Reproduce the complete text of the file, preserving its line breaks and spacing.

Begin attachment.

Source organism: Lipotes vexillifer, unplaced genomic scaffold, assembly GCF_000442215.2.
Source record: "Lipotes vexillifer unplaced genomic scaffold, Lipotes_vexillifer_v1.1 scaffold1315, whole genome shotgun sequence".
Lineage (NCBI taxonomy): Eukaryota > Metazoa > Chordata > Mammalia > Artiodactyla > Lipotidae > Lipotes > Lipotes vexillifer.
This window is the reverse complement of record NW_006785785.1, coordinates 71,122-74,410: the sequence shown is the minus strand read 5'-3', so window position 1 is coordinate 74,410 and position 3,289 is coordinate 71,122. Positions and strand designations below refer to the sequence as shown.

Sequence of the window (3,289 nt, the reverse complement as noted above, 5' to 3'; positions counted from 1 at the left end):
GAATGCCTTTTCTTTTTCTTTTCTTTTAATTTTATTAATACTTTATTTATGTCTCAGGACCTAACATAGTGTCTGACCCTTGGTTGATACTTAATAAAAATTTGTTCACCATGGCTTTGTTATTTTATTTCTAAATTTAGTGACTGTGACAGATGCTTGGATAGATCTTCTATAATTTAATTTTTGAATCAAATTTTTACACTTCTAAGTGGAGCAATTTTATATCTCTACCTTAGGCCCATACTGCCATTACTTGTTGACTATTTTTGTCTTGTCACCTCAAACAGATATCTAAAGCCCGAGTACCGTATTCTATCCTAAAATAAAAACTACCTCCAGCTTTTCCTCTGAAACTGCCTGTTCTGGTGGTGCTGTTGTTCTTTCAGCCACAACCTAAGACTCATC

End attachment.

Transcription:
Source organism: Lipotes vexillifer, unplaced genomic scaffold, assembly GCF_000442215.2.
Source record: "Lipotes vexillifer unplaced genomic scaffold, Lipotes_vexillifer_v1.1 scaffold1315, whole genome shotgun sequence".
Lineage (NCBI taxonomy): Eukaryota > Metazoa > Chordata > Mammalia > Artiodactyla > Lipotidae > Lipotes > Lipotes vexillifer.
This window is the reverse complement of record NW_006785785.1, coordinates 71,122-74,410: the sequence shown is the minus strand read 5'-3', so window position 1 is coordinate 74,410 and position 3,289 is coordinate 71,122. Positions and strand designations below refer to the sequence as shown.

Sequence of the window (3,289 nt, the reverse complement as noted above, 5' to 3'; positions counted from 1 at the left end):
GAATGCCTTTTCTTTTTCTTTTCTTTTAATTTTATTAATACTTTATTTATGTCTCAGGACCTAACATAGTGTCTGACCCTTGGTTGATACTTAATAAAAATTTGTTCACCATGGCTTTGTTATTTTATTTCTAAATTTAGTGACTGTGACAGATGCTTGGATAGATCTTCTATAATTTAATTTTTGAATCAAATTTTTACACTTCTAAGTGGAGCAATTTTATATCTCTACCTTAGGCCCATACTGCCATTACTTGTTGACTATTTTTGTCTTGTCACCTCAAACAGATATCTAAAGCCCGAGTACCGTATTCTATCCTAAAATAAAAACTACCTCCAGCTTTTCCTCTGAAACTGCCTGTTCTGGTGGTGCTGTTGTTCTTTCAGCCACAACCTAAGACTCATC